The CAS itself has called its ruling “discriminatory” but also calls it a “necessary, reasonable, proportionate means” to achieve equity for women athletes on the field. But to subject women to such tests when they are performing well on the field, despite there being nebulous evidence of the kind of effect testosterone is said to have on their athletic prowess is unfair to female athletes. Even in its ruling, the CAS limited the use of the new rule between 400m and 1 mile because the effects of high testosterone, if any, will be seen mostly in that range. South Africa has called this a grave violation of Semenya’s dignity as a female athlete and her human rights. Especially at a time when we are slowly easing into the idea of gender fluidity in all spheres of public and private life, it is important that we don’t allow vague notions of science to eat into the progress we have already made in the arena of sports.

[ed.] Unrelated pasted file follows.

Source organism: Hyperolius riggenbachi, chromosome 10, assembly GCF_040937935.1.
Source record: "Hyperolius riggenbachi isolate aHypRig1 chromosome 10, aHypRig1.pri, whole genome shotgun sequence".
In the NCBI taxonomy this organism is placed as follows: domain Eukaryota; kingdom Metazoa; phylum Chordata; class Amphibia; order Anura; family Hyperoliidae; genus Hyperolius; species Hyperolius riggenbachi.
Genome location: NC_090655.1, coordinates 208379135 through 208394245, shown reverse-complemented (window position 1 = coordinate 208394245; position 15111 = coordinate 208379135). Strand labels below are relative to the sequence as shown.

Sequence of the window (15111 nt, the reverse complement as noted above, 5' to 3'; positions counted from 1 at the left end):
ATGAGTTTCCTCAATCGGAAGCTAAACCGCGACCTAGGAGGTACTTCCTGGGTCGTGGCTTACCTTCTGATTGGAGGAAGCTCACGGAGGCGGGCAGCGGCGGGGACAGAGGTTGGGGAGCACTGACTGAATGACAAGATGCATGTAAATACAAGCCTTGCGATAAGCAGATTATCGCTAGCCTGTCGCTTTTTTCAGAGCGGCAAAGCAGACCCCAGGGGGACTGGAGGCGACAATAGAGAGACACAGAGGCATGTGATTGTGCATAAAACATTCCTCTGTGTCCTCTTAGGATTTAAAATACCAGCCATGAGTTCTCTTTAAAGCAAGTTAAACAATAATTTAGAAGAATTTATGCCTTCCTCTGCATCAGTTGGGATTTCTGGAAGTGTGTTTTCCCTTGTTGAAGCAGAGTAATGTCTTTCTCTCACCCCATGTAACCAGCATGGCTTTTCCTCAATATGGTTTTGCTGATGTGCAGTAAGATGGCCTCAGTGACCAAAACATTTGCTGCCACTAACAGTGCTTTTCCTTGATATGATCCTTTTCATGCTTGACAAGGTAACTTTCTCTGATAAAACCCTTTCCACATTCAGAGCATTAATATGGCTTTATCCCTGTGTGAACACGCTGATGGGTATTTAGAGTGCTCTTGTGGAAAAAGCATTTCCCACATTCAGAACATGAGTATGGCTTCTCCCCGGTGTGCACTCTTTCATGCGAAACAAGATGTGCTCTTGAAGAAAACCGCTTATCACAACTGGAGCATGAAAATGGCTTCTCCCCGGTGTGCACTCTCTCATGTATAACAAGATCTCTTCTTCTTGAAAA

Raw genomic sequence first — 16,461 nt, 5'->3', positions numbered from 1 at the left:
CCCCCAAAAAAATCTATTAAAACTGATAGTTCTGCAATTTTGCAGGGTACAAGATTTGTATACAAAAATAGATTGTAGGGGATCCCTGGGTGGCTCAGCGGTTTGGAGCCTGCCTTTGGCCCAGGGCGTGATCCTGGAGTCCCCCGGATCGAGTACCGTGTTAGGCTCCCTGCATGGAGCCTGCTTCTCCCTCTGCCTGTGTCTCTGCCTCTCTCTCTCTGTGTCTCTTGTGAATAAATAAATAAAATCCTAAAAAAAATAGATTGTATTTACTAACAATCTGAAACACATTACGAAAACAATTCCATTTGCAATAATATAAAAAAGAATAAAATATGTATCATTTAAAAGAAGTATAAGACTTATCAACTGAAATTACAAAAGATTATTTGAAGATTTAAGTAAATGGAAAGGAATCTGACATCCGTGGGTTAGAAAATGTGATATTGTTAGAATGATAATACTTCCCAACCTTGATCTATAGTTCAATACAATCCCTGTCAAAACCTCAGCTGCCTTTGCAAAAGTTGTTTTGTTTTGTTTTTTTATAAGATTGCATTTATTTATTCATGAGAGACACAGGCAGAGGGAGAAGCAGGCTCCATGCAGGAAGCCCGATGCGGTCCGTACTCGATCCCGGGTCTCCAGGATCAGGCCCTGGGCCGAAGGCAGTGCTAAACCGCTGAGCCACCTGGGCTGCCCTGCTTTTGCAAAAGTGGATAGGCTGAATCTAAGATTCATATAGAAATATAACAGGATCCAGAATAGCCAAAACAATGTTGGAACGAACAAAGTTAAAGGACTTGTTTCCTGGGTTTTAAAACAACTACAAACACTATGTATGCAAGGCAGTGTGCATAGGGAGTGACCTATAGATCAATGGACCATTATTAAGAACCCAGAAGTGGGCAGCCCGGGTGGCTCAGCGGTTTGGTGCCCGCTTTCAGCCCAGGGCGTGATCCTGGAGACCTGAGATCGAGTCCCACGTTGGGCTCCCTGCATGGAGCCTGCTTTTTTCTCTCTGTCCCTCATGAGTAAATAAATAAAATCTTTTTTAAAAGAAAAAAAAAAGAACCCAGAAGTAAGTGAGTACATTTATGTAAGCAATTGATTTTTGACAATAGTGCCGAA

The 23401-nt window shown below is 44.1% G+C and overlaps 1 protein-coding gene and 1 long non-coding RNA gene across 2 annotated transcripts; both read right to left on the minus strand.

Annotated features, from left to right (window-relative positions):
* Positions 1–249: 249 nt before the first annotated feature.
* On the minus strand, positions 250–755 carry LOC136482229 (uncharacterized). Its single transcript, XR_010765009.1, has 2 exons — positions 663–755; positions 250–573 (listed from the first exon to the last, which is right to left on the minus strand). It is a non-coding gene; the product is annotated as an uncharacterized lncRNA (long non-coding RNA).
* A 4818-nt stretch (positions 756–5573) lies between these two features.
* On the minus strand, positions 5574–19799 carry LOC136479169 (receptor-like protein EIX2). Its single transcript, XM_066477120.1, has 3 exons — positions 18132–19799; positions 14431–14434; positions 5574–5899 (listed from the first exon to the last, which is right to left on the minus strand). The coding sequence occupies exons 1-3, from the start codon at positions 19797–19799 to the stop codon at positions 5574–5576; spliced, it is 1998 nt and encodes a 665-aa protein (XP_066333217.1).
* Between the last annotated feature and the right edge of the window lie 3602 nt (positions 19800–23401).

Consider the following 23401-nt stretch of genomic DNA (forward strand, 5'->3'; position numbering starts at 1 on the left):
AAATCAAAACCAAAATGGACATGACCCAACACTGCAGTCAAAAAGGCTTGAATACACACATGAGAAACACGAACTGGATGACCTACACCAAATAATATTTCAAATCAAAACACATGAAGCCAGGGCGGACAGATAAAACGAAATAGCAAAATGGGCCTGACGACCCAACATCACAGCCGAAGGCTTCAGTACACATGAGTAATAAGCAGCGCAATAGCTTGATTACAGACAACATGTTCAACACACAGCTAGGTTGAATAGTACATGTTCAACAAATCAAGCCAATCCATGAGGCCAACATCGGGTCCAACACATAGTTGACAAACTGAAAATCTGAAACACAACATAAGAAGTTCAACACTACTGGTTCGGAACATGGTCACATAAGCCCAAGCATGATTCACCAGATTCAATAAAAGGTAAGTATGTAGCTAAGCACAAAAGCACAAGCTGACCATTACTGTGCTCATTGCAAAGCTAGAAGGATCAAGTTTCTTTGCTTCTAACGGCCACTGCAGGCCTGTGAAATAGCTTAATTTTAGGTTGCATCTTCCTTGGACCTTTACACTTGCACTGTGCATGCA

We don’t hear about men losing races because of hypoandrogenism, so women winning them because of hyperandrogenism is a sexist idea that should not be encouraged. If men are not singled out to undergo sex verification tests or doping tests, women, whose performances are seen to be getting better shouldn’t be either, because it discredits the work put in by female athletes. Pape also points out that it is important that the IAAF use this ruling to encourage the dissemination of more information around this, as well as call for gender wise administration in sports as opposed to denying the space for women athletes to participate.
Also read: The Horror Of Sex Verification In Sports
As Semenya said after the ruling that this is how she is, and that that shouldn’t be the reason she isn’t allowed to play; the IAAF said it wanted to ensure “a level playing field and ensure that success is determined by talent, dedication, hard work, and the other values and characteristics that the sport embodies and celebrates”, but for an institution that is trying to scientifically and rationally justify its judgment, this does seem like an arbitrary premise for it.
Featured Image Source: Washington Post